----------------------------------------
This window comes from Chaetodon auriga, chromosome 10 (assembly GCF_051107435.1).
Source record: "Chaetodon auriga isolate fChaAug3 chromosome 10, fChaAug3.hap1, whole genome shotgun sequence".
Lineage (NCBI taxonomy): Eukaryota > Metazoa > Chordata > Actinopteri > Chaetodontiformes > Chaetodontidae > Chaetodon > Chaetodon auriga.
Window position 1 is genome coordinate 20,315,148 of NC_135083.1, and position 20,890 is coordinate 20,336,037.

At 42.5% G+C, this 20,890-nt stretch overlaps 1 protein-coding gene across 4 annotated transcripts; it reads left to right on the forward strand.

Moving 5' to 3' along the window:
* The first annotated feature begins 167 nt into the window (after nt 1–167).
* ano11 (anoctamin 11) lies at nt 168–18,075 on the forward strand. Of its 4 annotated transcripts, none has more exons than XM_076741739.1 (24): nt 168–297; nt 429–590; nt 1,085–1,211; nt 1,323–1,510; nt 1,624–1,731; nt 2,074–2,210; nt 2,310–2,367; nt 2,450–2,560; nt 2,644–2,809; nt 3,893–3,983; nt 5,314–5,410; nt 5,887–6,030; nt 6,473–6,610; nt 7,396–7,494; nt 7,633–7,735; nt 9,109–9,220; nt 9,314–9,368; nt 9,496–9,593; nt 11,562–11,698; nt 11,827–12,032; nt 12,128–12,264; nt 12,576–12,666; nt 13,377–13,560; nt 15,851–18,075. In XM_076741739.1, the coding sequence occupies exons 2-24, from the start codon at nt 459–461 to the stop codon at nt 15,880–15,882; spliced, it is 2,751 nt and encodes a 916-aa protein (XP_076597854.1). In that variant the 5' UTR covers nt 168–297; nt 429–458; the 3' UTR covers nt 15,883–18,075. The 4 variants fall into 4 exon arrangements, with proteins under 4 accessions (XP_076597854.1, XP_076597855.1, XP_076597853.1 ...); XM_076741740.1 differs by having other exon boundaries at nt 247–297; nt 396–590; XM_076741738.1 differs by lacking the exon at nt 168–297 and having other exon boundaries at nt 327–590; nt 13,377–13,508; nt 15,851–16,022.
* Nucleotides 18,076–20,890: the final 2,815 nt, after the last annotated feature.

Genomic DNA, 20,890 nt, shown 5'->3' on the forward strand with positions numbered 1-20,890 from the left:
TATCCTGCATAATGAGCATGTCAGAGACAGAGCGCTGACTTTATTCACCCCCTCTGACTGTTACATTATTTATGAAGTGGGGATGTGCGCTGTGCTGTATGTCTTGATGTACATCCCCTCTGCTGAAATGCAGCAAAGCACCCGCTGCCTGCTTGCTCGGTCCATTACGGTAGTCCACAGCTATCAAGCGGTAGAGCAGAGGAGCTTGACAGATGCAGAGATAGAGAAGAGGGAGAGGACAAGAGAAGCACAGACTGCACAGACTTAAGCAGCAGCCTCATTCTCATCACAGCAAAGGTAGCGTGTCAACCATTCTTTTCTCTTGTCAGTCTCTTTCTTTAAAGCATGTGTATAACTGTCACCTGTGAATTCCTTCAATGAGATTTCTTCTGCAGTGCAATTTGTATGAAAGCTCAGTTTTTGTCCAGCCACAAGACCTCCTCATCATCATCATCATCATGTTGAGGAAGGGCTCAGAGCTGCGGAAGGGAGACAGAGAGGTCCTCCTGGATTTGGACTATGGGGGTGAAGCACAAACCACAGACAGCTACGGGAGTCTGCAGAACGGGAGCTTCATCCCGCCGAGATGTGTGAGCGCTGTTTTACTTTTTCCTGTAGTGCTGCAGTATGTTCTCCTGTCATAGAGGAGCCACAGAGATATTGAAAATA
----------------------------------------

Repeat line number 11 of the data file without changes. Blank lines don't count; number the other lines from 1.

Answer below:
TATCCTGCATAATGAGCATGTCAGAGACAGAGCGCTGACTTTATTCACCCCCTCTGACTGTTACATTATTTATGAAGTGGGGATGTGCGCTGTGCTGTATGTCTTGATGTACATCCCCTCTGCTGAAATGCAGCAAAGCACCCGCTGCCTGCTTGCTCGGTCCATTACGGTAGTCCACAGCTATCAAGCGGTAGAGCAGAGGAGCTTGACAGATGCAGAGATAGAGAAGAGGGAGAGGACAAGAGAAGCACAGACTGCACAGACTTAAGCAGCAGCCTCATTCTCATCACAGCAAAGGTAGCGTGTCAACCATTCTTTTCTCTTGTCAGTCTCTTTCTTTAAAGCATGTGTATAACTGTCACCTGTGAATTCCTTCAATGAGATTTCTTCTGCAGTGCAATTTGTATGAAAGCTCAGTTTTTGTCCAGCCACAAGACCTCCTCATCATCATCATCATCATGTTGAGGAAGGGCTCAGAGCTGCGGAAGGGAGACAGAGAGGTCCTCCTGGATTTGGACTATGGGGGTGAAGCACAAACCACAGACAGCTACGGGAGTCTGCAGAACGGGAGCTTCATCCCGCCGAGATGTGTGAGCGCTGTTTTACTTTTTCCTGTAGTGCTGCAGTATGTTCTCCTGTCATAGAGGAGCCACAGAGATATTGAAAATA